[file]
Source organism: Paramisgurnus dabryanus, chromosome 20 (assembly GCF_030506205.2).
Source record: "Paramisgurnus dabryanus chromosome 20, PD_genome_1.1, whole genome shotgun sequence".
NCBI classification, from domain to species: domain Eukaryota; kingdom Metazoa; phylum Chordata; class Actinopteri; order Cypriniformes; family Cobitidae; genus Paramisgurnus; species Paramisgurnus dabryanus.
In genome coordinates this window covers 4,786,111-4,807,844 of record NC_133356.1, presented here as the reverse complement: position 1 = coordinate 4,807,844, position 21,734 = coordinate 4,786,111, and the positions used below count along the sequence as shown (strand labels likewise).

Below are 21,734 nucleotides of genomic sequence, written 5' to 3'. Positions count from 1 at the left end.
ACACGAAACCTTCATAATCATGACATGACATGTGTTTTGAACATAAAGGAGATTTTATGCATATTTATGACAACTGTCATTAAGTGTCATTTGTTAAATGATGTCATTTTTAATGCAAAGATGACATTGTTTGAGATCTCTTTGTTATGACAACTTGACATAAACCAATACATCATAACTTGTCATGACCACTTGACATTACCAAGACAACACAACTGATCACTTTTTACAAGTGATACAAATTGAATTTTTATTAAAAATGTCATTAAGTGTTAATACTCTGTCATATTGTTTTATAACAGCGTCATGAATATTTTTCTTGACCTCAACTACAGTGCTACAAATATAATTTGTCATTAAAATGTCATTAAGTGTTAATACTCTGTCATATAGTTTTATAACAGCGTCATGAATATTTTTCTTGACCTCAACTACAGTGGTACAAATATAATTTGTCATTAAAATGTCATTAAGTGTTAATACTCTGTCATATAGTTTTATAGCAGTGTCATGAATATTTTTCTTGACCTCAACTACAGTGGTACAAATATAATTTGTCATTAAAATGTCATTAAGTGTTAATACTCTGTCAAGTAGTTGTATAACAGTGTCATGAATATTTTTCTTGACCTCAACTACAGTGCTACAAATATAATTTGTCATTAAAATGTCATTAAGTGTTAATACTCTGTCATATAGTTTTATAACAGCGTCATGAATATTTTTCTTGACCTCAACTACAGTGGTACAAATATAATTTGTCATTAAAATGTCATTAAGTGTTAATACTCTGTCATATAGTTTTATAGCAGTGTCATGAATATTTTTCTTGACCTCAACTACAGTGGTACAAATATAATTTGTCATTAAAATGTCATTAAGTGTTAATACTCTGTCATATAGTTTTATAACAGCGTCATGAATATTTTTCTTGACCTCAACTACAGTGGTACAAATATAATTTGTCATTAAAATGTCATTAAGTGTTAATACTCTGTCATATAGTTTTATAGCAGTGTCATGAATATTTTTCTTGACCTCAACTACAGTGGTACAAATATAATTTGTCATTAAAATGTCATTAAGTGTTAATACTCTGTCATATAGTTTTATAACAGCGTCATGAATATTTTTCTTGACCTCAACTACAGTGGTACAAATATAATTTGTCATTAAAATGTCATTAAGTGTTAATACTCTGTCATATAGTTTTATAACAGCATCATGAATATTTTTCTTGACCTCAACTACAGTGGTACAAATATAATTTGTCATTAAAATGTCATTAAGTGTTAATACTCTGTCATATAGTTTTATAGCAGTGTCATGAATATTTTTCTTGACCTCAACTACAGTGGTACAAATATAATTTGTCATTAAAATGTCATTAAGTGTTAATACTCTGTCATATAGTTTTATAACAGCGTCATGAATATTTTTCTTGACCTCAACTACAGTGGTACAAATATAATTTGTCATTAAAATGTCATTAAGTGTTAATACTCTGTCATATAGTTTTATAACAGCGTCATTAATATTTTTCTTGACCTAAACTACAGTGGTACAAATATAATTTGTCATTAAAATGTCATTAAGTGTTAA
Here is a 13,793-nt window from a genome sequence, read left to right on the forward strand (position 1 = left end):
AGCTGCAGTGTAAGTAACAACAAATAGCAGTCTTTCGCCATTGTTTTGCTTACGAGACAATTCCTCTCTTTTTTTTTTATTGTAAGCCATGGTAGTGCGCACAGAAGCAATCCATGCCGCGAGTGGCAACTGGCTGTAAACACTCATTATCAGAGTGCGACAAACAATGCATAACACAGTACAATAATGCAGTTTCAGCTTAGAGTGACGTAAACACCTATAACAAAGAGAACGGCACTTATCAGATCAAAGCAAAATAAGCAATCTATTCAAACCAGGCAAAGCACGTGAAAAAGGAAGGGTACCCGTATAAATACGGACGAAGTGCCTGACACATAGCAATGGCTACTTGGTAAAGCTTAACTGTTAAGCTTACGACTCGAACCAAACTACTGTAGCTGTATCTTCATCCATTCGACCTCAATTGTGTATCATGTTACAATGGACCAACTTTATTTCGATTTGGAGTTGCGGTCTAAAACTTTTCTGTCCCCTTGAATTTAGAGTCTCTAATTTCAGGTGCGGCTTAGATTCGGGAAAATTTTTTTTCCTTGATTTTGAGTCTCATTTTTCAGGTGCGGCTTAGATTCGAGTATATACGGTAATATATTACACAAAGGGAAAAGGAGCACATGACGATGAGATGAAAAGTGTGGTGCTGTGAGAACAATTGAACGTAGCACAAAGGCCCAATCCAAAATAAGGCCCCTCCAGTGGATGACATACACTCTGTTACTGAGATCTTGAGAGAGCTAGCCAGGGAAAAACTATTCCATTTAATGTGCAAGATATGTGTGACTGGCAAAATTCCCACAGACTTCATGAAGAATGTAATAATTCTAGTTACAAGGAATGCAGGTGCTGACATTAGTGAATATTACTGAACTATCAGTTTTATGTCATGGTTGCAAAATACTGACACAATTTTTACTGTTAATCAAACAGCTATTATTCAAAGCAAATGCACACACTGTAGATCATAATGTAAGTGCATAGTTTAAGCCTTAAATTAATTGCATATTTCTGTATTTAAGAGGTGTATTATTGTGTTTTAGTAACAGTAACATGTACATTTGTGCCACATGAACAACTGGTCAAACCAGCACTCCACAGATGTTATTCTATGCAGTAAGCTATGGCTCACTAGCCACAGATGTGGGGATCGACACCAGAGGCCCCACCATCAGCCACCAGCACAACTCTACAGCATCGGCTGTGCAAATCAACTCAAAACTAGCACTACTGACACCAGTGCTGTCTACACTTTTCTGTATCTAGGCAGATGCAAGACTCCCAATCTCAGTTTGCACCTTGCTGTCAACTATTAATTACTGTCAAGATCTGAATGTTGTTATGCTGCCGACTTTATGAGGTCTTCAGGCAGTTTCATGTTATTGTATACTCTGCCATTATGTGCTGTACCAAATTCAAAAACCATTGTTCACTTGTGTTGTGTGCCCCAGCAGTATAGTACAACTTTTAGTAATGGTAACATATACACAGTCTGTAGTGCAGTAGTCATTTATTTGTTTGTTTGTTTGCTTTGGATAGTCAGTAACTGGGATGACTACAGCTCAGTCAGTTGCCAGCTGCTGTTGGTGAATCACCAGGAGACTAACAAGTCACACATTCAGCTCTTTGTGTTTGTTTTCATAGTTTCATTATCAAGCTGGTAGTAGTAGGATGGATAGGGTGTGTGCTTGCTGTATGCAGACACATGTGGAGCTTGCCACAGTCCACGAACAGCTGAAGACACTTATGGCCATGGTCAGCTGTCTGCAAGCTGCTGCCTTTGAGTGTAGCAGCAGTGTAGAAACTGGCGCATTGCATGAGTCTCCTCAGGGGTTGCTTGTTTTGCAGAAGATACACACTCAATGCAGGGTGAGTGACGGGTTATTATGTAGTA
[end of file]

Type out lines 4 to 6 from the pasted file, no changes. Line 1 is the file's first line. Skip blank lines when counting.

In genome coordinates this window covers 4,786,111-4,807,844 of record NC_133356.1, presented here as the reverse complement: position 1 = coordinate 4,807,844, position 21,734 = coordinate 4,786,111, and the positions used below count along the sequence as shown (strand labels likewise).

Below are 21,734 nucleotides of genomic sequence, written 5' to 3'. Positions count from 1 at the left end.
ACACGAAACCTTCATAATCATGACATGACATGTGTTTTGAACATAAAGGAGATTTTATGCATATTTATGACAACTGTCATTAAGTGTCATTTGTTAAATGATGTCATTTTTAATGCAAAGATGACATTGTTTGAGATCTCTTTGTTATGACAACTTGACATAAACCAATACATCATAACTTGTCATGACCACTTGACATTACCAAGACAACACAACTGATCACTTTTTACAAGTGATACAAATTGAATTTTTATTAAAAATGTCATTAAGTGTTAATACTCTGTCATATTGTTTTATAACAGCGTCATGAATATTTTTCTTGACCTCAACTACAGTGCTACAAATATAATTTGTCATTAAAATGTCATTAAGTGTTAATACTCTGTCATATAGTTTTATAACAGCGTCATGAATATTTTTCTTGACCTCAACTACAGTGGTACAAATATAATTTGTCATTAAAATGTCATTAAGTGTTAATACTCTGTCATATAGTTTTATAGCAGTGTCATGAATATTTTTCTTGACCTCAACTACAGTGGTACAAATATAATTTGTCATTAAAATGTCATTAAGTGTTAATACTCTGTCAAGTAGTTGTATAACAGTGTCATGAATATTTTTCTTGACCTCAACTACAGTGCTACAAATATAATTTGTCATTAAAATGTCATTAAGTGTTAATACTCTGTCATATAGTTTTATAACAGCGTCATGAATATTTTTCTTGACCTCAACTACAGTGGTACAAATATAATTTGTCATTAAAATGTCATTAAGTGTTAATACTCTGTCATATAGTTTTATAGCAGTGTCATGAATATTTTTCTTGACCTCAACTACAGTGGTACAAATATAATTTGTCATTAAAATGTCATTAAGTGTTAATACTCTGTCATATAGTTTTATAACAGCGTCATGAATATTTTTCTTGACCTCAACTACAGTGGTACAAATATAATTTGTCATTAAAATGTCATTAAGTGTTAATACTCTGTCATATAGTTTTATAGCAGTGTCATGAATATTTTTCTTGACCTCAACTACAGTGGTACAAATATAATTTGTCATTAAAATGTCATTAAGTGTTAATACTCTGTCATATAGTTTTATAACAGCGTCATGAATATTTTTCTTGACCTCAACTACAGTGGTACAAATATAATTTGTCATTAAAATGTCATTAAGTGTTAATACTCTGTCATATAGTTTTATAACAGCATCATGAATATTTTTCTTGACCTCAACTACAGTGGTACAAATATAATTTGTCATTAAAATGTCATTAAGTGTTAATACTCTGTCATATAGTTTTATAGCAGTGTCATGAATATTTTTCTTGACCTCAACTACAGTGGTACAAATATAATTTGTCATTAAAATGTCATTAAGTGTTAATACTCTGTCATATAGTTTTATAACAGCGTCATGAATATTTTTCTTGACCTCAACTACAGTGGTACAAATATAATTTGTCATTAAAATGTCATTAAGTGTTAATACTCTGTCATATAGTTTTATAACAGCGTCATTAATATTTTTCTTGACCTAAACTACAGTGGTACAAATATAATTTGTCATTAAAATGTCATTAAGTGTTAA